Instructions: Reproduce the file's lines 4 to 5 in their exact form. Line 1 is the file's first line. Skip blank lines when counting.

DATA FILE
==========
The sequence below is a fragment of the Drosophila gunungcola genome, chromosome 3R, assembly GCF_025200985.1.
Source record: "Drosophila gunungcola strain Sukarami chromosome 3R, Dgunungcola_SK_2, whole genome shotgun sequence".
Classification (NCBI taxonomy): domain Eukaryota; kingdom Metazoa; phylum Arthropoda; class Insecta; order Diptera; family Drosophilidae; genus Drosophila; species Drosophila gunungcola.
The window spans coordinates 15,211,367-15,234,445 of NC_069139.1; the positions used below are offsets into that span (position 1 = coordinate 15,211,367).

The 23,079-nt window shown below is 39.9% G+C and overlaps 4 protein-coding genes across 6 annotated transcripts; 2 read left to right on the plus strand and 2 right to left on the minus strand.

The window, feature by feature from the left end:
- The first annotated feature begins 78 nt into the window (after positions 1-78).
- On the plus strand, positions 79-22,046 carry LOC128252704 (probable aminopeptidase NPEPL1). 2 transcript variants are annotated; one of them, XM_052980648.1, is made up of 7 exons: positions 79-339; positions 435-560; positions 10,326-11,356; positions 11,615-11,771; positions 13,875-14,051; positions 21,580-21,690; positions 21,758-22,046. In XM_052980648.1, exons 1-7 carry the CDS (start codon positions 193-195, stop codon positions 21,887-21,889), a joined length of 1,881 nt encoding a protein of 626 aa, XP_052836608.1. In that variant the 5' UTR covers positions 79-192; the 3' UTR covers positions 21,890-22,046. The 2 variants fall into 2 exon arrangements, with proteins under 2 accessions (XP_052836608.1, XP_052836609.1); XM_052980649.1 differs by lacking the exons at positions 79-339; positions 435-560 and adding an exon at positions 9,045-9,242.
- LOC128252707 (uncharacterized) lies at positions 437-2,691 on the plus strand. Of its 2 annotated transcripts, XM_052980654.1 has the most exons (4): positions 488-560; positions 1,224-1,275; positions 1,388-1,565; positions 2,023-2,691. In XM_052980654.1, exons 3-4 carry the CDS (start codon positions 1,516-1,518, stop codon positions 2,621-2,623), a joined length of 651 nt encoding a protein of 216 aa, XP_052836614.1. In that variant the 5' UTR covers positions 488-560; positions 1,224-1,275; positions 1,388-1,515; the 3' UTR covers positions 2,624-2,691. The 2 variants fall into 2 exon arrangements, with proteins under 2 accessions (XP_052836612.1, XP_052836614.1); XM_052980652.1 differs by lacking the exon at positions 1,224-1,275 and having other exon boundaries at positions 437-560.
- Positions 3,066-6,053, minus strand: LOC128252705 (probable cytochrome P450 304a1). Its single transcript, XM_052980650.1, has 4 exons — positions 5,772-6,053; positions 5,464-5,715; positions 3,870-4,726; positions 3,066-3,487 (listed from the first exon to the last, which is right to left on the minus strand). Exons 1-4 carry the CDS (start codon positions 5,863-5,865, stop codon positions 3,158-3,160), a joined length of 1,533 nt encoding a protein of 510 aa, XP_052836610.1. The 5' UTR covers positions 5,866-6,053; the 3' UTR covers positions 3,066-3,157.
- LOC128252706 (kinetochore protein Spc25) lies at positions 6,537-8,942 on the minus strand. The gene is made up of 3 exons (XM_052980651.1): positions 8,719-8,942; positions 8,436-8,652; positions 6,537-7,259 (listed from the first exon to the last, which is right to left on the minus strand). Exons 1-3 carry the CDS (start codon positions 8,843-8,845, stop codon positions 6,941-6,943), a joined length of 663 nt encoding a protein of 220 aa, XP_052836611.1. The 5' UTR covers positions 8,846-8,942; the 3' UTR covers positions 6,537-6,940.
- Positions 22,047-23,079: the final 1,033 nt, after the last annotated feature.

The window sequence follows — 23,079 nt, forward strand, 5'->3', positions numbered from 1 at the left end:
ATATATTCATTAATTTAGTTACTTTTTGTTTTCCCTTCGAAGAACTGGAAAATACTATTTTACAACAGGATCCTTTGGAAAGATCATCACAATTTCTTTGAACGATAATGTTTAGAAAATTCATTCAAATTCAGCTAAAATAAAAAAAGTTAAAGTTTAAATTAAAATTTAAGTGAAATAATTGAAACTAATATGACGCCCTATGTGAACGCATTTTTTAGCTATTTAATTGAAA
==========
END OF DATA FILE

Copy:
The window spans coordinates 15,211,367-15,234,445 of NC_069139.1; the positions used below are offsets into that span (position 1 = coordinate 15,211,367).

The 23,079-nt window shown below is 39.9% G+C and overlaps 4 protein-coding genes across 6 annotated transcripts; 2 read left to right on the plus strand and 2 right to left on the minus strand.